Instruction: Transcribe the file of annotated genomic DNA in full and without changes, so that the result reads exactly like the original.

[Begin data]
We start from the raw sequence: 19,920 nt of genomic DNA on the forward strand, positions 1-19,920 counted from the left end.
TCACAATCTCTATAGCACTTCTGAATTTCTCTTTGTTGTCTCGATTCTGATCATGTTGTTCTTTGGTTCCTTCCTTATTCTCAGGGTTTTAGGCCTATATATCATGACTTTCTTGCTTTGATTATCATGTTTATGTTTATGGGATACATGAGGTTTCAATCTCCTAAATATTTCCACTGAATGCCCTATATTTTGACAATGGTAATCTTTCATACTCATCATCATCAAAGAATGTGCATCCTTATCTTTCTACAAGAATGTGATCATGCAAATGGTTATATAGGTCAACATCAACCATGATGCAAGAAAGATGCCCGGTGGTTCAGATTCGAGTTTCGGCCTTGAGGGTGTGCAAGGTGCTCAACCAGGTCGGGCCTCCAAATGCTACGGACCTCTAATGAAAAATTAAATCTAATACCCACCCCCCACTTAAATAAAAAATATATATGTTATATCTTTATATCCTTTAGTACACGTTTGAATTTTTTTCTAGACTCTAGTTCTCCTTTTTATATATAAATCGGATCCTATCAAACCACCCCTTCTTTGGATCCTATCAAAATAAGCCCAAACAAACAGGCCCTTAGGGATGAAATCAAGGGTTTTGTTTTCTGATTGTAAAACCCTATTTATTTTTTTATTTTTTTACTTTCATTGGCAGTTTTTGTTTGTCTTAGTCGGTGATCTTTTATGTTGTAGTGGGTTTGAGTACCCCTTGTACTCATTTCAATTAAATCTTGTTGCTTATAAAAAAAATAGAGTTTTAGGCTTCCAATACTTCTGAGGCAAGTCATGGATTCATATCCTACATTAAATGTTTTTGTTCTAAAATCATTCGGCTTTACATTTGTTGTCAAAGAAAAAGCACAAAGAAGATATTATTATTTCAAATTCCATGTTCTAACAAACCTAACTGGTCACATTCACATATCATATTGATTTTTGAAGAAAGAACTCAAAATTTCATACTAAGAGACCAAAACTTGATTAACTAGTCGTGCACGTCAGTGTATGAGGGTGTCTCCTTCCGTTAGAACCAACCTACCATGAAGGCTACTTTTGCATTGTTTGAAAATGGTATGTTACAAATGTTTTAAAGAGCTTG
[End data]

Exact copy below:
We start from the raw sequence: 19,920 nt of genomic DNA on the forward strand, positions 1-19,920 counted from the left end.
TCACAATCTCTATAGCACTTCTGAATTTCTCTTTGTTGTCTCGATTCTGATCATGTTGTTCTTTGGTTCCTTCCTTATTCTCAGGGTTTTAGGCCTATATATCATGACTTTCTTGCTTTGATTATCATGTTTATGTTTATGGGATACATGAGGTTTCAATCTCCTAAATATTTCCACTGAATGCCCTATATTTTGACAATGGTAATCTTTCATACTCATCATCATCAAAGAATGTGCATCCTTATCTTTCTACAAGAATGTGATCATGCAAATGGTTATATAGGTCAACATCAACCATGATGCAAGAAAGATGCCCGGTGGTTCAGATTCGAGTTTCGGCCTTGAGGGTGTGCAAGGTGCTCAACCAGGTCGGGCCTCCAAATGCTACGGACCTCTAATGAAAAATTAAATCTAATACCCACCCCCCACTTAAATAAAAAATATATATGTTATATCTTTATATCCTTTAGTACACGTTTGAATTTTTTTCTAGACTCTAGTTCTCCTTTTTATATATAAATCGGATCCTATCAAACCACCCCTTCTTTGGATCCTATCAAAATAAGCCCAAACAAACAGGCCCTTAGGGATGAAATCAAGGGTTTTGTTTTCTGATTGTAAAACCCTATTTATTTTTTTATTTTTTTACTTTCATTGGCAGTTTTTGTTTGTCTTAGTCGGTGATCTTTTATGTTGTAGTGGGTTTGAGTACCCCTTGTACTCATTTCAATTAAATCTTGTTGCTTATAAAAAAAATAGAGTTTTAGGCTTCCAATACTTCTGAGGCAAGTCATGGATTCATATCCTACATTAAATGTTTTTGTTCTAAAATCATTCGGCTTTACATTTGTTGTCAAAGAAAAAGCACAAAGAAGATATTATTATTTCAAATTCCATGTTCTAACAAACCTAACTGGTCACATTCACATATCATATTGATTTTTGAAGAAAGAACTCAAAATTTCATACTAAGAGACCAAAACTTGATTAACTAGTCGTGCACGTCAGTGTATGAGGGTGTCTCCTTCCGTTAGAACCAACCTACCATGAAGGCTACTTTTGCATTGTTTGAAAATGGTATGTTACAAATGTTTTAAAGAGCTTG